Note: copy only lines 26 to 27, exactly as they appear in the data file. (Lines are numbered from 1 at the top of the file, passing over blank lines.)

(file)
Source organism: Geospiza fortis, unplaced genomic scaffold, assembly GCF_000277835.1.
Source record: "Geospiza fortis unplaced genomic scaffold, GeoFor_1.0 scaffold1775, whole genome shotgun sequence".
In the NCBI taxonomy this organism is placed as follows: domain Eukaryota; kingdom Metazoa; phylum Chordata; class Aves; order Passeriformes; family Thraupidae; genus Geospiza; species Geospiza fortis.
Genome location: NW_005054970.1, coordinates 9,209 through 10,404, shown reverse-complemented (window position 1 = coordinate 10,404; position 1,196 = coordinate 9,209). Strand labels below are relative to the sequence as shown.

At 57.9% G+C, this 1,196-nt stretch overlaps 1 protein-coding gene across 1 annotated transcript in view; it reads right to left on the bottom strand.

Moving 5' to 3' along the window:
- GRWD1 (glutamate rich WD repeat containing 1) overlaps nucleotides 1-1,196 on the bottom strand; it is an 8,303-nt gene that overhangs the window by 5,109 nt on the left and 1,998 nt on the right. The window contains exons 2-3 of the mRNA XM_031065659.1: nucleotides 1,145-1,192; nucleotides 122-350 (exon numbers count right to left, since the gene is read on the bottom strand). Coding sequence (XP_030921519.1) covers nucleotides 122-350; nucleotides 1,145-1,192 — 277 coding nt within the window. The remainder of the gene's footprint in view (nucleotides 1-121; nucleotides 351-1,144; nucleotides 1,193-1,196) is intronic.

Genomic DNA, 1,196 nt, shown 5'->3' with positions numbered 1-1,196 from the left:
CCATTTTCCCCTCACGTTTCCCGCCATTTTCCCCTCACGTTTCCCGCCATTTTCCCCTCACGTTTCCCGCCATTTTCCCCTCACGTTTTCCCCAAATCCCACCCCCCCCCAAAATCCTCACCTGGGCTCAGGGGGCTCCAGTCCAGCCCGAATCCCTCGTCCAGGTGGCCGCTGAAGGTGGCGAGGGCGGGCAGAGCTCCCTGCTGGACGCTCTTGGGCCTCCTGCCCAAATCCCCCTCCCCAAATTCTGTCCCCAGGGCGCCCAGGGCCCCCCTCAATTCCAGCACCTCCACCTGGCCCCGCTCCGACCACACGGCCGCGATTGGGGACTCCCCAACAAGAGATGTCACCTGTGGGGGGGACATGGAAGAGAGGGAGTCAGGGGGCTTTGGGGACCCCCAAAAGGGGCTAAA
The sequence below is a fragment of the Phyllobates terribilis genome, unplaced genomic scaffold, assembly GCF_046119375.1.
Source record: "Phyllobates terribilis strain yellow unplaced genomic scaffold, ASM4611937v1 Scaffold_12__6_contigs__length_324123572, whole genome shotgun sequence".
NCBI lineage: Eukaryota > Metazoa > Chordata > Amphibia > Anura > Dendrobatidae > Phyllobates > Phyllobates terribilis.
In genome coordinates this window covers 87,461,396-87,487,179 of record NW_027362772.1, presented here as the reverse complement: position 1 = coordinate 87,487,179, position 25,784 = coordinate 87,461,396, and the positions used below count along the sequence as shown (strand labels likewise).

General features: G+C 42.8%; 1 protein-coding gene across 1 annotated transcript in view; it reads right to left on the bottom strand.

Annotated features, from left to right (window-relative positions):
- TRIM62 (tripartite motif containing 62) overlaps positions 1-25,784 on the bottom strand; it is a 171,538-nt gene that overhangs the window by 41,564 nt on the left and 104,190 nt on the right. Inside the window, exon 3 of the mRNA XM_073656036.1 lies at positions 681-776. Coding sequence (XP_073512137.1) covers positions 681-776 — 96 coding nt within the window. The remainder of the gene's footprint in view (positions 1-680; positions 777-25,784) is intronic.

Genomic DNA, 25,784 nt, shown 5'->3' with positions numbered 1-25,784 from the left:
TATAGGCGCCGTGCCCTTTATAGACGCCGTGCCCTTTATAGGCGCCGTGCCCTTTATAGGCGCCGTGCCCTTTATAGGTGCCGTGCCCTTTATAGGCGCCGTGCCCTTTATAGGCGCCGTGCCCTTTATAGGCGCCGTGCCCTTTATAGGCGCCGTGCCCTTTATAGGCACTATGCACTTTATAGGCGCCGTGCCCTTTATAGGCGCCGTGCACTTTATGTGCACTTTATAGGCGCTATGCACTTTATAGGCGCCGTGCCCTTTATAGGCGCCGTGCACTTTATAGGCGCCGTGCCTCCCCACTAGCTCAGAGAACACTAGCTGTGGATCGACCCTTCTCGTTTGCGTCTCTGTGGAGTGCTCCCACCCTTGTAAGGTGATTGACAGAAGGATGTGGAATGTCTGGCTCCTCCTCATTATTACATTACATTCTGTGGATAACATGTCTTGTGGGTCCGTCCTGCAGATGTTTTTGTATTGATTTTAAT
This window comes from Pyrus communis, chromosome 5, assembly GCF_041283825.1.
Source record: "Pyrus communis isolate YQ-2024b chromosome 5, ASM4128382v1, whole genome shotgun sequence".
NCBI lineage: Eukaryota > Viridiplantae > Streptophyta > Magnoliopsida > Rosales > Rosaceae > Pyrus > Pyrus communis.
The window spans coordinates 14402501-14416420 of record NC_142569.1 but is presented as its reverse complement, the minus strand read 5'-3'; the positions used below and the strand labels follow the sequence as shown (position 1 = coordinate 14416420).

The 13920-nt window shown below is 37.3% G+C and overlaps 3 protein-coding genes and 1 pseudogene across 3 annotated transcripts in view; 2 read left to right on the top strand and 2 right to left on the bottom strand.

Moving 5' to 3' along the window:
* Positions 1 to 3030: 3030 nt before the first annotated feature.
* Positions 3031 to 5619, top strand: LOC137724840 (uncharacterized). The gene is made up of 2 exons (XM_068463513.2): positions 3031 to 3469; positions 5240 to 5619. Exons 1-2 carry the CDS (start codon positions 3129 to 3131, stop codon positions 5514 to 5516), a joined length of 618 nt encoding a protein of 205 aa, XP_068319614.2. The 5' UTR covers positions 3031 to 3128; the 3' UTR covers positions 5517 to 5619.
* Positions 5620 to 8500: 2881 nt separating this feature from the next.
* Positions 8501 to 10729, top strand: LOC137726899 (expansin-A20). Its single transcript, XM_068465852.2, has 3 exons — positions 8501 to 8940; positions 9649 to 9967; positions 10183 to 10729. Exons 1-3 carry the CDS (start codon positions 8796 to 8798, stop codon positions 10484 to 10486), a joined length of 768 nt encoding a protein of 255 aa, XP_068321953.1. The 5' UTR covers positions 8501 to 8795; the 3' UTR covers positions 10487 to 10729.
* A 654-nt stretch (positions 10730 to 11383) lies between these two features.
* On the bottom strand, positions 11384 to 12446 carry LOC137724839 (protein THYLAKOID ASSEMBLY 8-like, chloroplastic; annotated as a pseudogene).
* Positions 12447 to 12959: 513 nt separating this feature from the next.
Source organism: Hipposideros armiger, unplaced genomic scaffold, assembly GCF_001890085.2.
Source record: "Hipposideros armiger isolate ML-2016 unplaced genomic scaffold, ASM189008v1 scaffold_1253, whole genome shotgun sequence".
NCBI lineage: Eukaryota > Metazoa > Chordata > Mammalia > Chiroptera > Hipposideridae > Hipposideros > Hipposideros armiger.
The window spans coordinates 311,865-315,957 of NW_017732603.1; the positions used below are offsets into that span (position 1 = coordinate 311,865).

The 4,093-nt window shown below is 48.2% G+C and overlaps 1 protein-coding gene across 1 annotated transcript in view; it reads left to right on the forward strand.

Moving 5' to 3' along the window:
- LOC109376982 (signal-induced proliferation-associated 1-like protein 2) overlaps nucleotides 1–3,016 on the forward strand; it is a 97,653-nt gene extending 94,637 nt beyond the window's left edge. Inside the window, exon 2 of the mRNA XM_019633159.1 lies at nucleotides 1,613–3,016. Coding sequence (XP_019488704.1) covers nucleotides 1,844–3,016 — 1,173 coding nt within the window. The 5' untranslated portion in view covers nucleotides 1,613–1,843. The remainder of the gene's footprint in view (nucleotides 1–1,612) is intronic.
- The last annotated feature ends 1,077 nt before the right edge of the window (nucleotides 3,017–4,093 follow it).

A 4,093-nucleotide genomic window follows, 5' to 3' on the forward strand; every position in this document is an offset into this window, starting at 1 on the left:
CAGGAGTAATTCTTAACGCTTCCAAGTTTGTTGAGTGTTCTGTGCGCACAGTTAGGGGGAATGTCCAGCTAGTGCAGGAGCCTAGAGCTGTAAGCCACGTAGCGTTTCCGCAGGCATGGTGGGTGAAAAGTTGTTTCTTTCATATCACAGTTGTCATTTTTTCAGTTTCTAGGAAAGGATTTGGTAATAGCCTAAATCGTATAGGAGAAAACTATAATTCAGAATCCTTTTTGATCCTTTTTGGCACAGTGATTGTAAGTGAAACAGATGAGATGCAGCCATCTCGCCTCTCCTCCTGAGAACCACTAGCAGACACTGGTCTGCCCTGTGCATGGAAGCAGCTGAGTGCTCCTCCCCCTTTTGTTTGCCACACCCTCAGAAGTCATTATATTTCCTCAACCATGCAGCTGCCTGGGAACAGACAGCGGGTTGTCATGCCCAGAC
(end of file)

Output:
* Positions 3031 to 5619, top strand: LOC137724840 (uncharacterized). The gene is made up of 2 exons (XM_068463513.2): positions 3031 to 3469; positions 5240 to 5619. Exons 1-2 carry the CDS (start codon positions 3129 to 3131, stop codon positions 5514 to 5516), a joined length of 618 nt encoding a protein of 205 aa, XP_068319614.2. The 5' UTR covers positions 3031 to 3128; the 3' UTR covers positions 5517 to 5619.
* Positions 5620 to 8500: 2881 nt separating this feature from the next.